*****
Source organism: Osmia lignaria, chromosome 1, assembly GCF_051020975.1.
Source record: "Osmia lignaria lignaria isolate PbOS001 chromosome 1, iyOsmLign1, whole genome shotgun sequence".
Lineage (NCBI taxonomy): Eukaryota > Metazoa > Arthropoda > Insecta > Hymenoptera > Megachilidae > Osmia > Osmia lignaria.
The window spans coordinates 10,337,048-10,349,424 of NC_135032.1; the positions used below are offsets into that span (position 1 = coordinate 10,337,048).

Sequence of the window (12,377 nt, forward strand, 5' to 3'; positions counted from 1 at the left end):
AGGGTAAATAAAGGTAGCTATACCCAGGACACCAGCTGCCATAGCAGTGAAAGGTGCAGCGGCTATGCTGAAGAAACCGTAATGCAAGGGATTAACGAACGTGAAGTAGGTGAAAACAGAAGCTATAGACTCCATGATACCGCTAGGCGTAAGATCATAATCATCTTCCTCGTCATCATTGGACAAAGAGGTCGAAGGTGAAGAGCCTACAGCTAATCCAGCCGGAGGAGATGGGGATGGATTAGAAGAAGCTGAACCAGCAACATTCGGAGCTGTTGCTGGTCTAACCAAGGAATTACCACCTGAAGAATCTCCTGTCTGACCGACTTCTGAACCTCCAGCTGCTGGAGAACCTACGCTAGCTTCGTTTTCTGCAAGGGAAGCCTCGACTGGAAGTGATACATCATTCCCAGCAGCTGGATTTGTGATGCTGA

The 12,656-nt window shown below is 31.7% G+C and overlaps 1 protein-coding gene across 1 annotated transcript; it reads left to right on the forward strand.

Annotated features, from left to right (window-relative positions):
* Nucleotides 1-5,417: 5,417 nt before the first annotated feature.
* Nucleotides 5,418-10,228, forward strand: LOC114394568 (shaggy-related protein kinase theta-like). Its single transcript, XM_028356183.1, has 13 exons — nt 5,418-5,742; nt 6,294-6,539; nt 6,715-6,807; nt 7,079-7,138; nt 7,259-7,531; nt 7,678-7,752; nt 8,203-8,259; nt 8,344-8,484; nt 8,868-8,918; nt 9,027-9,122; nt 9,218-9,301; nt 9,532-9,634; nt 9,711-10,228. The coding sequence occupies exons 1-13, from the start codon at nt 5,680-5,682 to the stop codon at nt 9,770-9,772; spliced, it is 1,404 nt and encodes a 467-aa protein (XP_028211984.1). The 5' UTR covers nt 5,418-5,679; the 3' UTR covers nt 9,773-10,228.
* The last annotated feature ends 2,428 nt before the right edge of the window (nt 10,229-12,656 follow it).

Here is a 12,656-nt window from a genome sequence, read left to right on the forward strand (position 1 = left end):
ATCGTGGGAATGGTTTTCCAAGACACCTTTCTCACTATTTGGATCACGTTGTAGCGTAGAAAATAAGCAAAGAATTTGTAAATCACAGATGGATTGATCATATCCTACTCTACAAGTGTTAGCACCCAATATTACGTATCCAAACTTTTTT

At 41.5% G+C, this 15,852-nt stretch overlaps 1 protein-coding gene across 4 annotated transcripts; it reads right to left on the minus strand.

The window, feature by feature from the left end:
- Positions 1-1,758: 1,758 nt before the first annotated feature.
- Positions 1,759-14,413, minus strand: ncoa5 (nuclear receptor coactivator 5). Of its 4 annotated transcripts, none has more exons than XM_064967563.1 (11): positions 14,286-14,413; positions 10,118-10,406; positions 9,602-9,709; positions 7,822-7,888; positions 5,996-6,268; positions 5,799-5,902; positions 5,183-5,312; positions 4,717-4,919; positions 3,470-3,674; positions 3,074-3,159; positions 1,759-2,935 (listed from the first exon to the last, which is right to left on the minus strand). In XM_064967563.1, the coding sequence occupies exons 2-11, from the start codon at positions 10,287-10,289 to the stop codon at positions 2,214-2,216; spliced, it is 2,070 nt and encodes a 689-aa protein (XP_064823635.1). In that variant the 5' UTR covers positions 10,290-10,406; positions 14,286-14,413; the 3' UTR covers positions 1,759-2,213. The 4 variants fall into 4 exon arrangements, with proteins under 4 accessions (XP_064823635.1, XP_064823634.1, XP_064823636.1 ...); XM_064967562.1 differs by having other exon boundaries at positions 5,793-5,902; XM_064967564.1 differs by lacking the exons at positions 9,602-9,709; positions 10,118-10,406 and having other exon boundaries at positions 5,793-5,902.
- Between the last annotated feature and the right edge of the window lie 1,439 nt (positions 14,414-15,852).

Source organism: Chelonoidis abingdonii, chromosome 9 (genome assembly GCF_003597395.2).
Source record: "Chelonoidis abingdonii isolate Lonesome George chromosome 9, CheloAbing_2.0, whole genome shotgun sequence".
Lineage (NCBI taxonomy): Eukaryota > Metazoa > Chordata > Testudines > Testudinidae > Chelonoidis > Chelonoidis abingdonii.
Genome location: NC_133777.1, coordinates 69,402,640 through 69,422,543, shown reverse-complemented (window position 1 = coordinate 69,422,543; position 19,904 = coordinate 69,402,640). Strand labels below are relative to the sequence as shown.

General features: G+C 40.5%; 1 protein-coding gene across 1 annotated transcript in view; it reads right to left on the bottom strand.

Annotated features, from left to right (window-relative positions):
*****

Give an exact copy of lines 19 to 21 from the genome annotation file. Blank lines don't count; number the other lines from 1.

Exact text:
Source organism: Chelonoidis abingdonii, chromosome 9 (genome assembly GCF_003597395.2).
Source record: "Chelonoidis abingdonii isolate Lonesome George chromosome 9, CheloAbing_2.0, whole genome shotgun sequence".
Lineage (NCBI taxonomy): Eukaryota > Metazoa > Chordata > Testudines > Testudinidae > Chelonoidis > Chelonoidis abingdonii.